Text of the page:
Elizabeth Bishop would have some words for the New York Knicks.
This past Sunday night, as the particular perfume of Thanksgiving faded from our house, I nibbled on Chinese food while watching the New York Knicks lose to the Houston Rockets. It was a game they had no business losing, even if they were without their best player, Carmelo Anthony, against a Rockets team that last season fell just two wins short of the NBA Finals. In theory, the Rockets are one of the strongest teams in the league this season; in practice, they’ve settled into an unsightly mediocrity that strangely seems to suit them. You might just as easily say that the Knicks lost a game that the Rockets had no business winning.
Up by fourteen points in the fourth quarter, the Knicks, with their subs on the floor, squandered their lead in the blink of an eye, giving up a game-tying three-pointer in the dying seconds. They proceeded to lose in overtime, allowing sixteen points in extra frame—a feat that, if you’re actively attempting to prevent the other team from scoring, is difficult to accomplish.
It felt all too familiar.
The Knicks won seventeen games last season, a record low for the franchise. For the majority of this century they’ve been a rudderless mess. But this season has been different: the Knicks had, until recently, won more games than they’d lost, while playing one of the league’s toughest schedules, at that. They’ve beaten some good teams, and even in their losses have played a competitive, resilient, purposeful game, as if they were working toward a later benefit.
Nevertheless, something bothered me about Sunday’s loss. Houston, for all their good players, is a team as close to death-in-life as you’ll find in the NBA today. Their head coach, the legendary Kevin McHale, was recently fired, even though, on the heels of last season’s success, the management had just rewarded him with a multiyear contract this summer. They also traded for a player who faces multiple DWI charges and had the temerity to name him a starter until a terrible play buried him on the bench. James Harden, the star of the team, plays like he’s Super Mario, bumping into anything near him in search of points; the other Rockets players have the stilted body language of Scooby-Doo villains. Even their seven wins have the whiff of accidents to them: none of them have been by more than six points. The night after their overtime win in Madison Square Garden—a win the interim coach J.B. Bickerstaff referred to after the game as “a lesson in perseverance” before praising his team’s “mental toughness and fortitude”—Houston played in Detroit and was down 28 to 52 before you could say Luigi. They ended up making the final score respectable, but there was no rousing comeback this time. The Rockets’ record sank to 7-11 and the Pistons’ improved to 9-9, the waterline of respectability for teams trying to learn to win: .500, the hope barrier. The Knicks were on the good side of that barrier but a week ago; now they sit at 8-10. They and the Rockets have both become teams acquainted with losing, resigned to it, seeking even to perfect it. In a matter of months, a team can go from powerful to pathetic. Why is this so?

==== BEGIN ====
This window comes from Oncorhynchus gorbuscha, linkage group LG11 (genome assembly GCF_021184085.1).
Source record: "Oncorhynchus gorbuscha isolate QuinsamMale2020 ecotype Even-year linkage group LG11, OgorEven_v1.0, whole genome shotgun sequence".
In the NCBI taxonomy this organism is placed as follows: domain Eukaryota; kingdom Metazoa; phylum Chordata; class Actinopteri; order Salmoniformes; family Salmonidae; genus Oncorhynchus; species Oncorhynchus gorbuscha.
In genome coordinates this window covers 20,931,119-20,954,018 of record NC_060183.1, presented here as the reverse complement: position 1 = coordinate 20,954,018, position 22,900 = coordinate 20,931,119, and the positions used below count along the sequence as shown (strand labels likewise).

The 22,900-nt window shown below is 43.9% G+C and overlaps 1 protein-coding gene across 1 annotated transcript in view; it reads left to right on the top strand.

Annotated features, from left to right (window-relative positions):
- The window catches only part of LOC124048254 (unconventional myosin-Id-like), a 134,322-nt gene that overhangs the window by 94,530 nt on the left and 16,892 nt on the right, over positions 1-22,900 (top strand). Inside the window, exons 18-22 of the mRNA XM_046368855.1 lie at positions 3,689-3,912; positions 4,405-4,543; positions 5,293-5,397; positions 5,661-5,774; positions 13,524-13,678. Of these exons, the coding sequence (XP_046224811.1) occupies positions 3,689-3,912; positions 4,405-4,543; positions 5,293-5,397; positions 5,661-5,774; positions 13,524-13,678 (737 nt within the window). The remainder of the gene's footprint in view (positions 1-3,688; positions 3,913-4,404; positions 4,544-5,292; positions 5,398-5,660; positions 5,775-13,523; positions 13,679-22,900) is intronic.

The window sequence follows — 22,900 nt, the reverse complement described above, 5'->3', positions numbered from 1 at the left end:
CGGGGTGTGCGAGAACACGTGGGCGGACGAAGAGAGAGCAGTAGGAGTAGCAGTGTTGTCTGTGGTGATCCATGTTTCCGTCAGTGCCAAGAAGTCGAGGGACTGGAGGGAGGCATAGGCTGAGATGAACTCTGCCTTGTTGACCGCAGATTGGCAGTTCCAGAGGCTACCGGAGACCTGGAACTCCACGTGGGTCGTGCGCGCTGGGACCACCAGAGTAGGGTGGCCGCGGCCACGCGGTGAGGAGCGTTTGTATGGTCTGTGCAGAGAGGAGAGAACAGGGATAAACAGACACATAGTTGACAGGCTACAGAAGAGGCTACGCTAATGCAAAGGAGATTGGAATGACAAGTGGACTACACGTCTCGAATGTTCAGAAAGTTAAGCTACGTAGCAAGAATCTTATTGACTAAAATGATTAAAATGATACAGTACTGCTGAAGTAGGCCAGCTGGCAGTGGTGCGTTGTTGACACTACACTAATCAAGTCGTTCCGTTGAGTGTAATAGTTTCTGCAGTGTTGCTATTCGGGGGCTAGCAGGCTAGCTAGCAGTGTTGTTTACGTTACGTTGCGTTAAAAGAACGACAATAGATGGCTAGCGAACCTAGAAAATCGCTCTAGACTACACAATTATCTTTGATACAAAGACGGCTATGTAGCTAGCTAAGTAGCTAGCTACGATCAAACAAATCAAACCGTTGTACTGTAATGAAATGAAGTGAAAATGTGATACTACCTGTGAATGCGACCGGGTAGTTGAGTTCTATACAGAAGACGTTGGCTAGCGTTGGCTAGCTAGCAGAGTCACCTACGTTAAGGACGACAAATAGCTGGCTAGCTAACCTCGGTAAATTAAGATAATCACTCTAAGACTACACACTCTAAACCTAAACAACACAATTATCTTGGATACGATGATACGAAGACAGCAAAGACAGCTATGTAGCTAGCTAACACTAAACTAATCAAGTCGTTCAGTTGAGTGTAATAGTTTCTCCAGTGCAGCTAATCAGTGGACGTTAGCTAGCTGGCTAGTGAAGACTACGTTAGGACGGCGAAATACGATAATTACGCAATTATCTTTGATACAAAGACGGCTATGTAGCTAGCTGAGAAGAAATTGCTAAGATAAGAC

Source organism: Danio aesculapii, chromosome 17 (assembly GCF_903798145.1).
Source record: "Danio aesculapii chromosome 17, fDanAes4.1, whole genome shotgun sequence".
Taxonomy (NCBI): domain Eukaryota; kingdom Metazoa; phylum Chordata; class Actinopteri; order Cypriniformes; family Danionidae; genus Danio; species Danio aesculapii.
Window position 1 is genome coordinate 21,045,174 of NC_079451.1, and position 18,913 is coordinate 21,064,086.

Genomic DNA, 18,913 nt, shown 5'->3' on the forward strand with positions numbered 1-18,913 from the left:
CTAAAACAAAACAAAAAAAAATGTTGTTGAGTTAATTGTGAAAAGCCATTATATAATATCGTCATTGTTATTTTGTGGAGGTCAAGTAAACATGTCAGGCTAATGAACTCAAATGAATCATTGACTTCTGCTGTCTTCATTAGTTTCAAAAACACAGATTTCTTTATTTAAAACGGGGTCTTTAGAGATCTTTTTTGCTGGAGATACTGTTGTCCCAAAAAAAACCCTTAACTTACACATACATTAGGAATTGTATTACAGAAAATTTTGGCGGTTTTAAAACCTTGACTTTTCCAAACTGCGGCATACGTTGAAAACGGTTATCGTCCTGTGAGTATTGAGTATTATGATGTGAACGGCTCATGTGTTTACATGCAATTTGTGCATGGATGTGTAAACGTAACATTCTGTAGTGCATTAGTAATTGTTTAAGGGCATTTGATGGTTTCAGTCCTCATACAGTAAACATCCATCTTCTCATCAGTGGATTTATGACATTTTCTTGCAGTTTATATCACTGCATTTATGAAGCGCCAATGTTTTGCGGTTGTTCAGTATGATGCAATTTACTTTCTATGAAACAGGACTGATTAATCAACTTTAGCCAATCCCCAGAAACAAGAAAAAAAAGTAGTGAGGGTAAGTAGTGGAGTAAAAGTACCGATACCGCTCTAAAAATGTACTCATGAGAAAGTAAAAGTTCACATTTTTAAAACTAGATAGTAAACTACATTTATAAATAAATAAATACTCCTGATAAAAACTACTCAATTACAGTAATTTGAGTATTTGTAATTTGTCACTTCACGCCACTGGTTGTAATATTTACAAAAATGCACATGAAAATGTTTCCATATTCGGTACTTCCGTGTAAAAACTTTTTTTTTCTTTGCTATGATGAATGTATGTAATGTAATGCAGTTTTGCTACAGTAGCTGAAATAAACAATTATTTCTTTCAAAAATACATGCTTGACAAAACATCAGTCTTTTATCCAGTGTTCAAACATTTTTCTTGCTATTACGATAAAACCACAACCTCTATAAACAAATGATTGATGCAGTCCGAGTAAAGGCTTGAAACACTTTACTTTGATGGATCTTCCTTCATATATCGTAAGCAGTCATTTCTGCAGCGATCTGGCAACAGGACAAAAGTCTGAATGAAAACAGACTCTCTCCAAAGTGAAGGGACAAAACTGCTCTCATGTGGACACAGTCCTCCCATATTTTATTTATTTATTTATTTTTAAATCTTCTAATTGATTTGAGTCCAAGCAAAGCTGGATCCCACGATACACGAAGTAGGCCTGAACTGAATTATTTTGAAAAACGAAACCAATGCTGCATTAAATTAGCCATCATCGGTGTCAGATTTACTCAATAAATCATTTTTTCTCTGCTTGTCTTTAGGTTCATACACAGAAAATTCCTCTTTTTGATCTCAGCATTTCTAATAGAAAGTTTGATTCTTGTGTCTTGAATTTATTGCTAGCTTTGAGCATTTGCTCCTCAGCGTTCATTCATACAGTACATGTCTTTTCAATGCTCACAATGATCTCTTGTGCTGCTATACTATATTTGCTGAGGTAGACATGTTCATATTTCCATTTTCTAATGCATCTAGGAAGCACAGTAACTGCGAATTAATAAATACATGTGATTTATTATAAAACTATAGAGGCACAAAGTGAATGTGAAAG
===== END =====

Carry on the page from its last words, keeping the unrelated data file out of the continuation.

As Sunday’s game got away from the Knicks, I sat on my floor, still and stoic, my arms folded, my gaze straight ahead as the ice melted in my spiked eggnog. Bad memories welled up inside me. The ghosts of Knicks past began to dance in front of the screen and rattle their chains. Suddenly, there was nothing to give thanks for. If the Knicks can’t handle their business even when they have a late and luxurious lead, what does that say about them?